The Developmental Gene Hypothesis: Genetics Behind Punctuated Equilibrium?

Most of you probably know that I blog primarily about autism and Ehlers-Danlos syndrome (EDS). But as the header on Science Over a Cuppa hints, I have a secret– shall we say “fetish”?– for paleontology and evolutionary biology. After all, what are autism and EDS but side branches of the larger biological questions that ground humanity in the natural world?

Well, I’ve gone and done it. Rather than remaining satisfied with my lot as an armchair hobby paleontologist, forever jealously drooling over images of dusty postdocs and PIs digging at fossils in places like the remote arid hills of Utah or South Africa, I’ve thrown my metaphorical hat into the ring and done a little digging…

… through the genome.

This month, I published an article in BioEssays with my good friend, collaborator, and resident transposon-expert, Dr. Miriam Konkel, titled “The Developmental Gene Hypothesis for Punctuated Equilibrium.”

I’m obviously very excited about this article in part because it’s allowed me to study evolutionary biology without getting dusty and probably developing neuropathy (thank you, connective tissue disorder!). But I am also genuinely excited to potentially lend support to Edgredge and Gould’s “Punctuated Equilibrium,” a theory that has been dogged by controversy although ultimately accepted.

For those who don’t know what Punctuated Equilibrium (PE) is and are too tired to click the Wikipedia link above, this theory states that physical changes across species within the fossil record often occur in spurts and sputters but are typically bookended by long periods of relative stasis or “equilibrium.” (This isn’t always the case but generally holds true.)

This is in stark contrast to what Darwin believed we would find, that there would be a gradual but constant rate of change across species. And in fact, this assumption was held throughout most of the 20th century. Truth be told, I don’t think even Eldredge and Gould expected to find what they did. Most scientists simply assumed the punctuated appearance within the fossil record was due to missing links, not to abrupt changes across species.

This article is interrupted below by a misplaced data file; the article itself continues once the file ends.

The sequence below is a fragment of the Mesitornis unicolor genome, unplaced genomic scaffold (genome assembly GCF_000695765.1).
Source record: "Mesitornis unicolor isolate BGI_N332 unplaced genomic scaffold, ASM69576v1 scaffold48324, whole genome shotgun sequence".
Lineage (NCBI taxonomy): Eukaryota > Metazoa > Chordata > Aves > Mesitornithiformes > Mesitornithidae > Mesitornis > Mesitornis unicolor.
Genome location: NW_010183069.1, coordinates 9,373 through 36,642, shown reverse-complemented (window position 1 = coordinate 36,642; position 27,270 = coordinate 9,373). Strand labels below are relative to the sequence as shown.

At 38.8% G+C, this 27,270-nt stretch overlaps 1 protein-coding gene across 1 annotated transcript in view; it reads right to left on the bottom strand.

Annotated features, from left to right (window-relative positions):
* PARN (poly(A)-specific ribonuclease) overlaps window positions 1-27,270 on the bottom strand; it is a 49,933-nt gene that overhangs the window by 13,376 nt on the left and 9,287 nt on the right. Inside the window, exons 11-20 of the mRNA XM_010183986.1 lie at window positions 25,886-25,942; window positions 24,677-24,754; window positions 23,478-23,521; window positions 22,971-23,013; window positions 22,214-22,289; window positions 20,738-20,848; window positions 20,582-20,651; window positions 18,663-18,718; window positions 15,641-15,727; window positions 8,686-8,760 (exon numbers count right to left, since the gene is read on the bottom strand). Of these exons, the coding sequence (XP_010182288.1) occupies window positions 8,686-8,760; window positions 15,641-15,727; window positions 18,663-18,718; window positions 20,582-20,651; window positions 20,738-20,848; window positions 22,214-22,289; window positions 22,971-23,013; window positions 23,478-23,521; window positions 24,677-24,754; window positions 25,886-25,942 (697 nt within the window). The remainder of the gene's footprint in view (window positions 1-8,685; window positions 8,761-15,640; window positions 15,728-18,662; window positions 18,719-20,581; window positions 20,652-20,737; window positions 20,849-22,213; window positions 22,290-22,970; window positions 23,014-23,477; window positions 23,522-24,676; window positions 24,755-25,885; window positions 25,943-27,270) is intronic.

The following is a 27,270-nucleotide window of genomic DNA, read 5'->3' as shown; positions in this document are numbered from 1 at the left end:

Eldredge and Gould first published their theory back in the early 1970s. But one of the major criticisms was that it lacked a mechanistic or genetic underpinning. Thankfully, since the ’70s, we’ve learned a lot about genetics both at the organismal and species levels, and we continue to learn more every day.

Our new article, however, offers a more comprehensive explanation of the patterns we see in the fossil record. Specifically, while theories concerning punctuated patterns of transposable element insertion and instability have been published before, our new hypothesis posits that developmental genes in particular are responsible for the long periods of stasis that we typically see.

Why?

Many developmental genes are ancient and highly conserved little buggers. They don’t like mutations and most of the time when a mutation does occur in or near a developmental gene, that’s it, the end, organism bye-bye. In other words, most of the time these mutations are not compatible with life.

But…

… when they do occur and don’t happen to wipe out all life as we know it, they are capable of influencing physical form. Do you see where I’m going here? The changes we see in the fossil record are a reflection of the PHYSICAL manifestion of animals. A fossil can’t generally tell us what an organism’s hemoglobin or ribosomal RNA was like, but if there’s a physical change across closely related species you can bet it involved changes to some developmental genes.

The phylotypic period of development. Many of the developmental genes expressed during this period are highly conserved across distantly related species.

Compared to developmental genes, which evolve very very slowly, other genes evolve at a faster rate, in part because they interact with simpler networks of other genes and are therefore less sensitive to change. Developmental genes, on the other hand, often maintain extremely complex interaction networks and can be foundational to the construction of organ systems. This network conservation is likely the reason that animal embryos at middle stages of development (aka the “phylotypic period”) tend to look rather similar despite that they may not have shared a common ancestor for hundreds of millions of years.

So, those are the bare bones of our hypothesis. And I look forward to see what the biology community makes of it!

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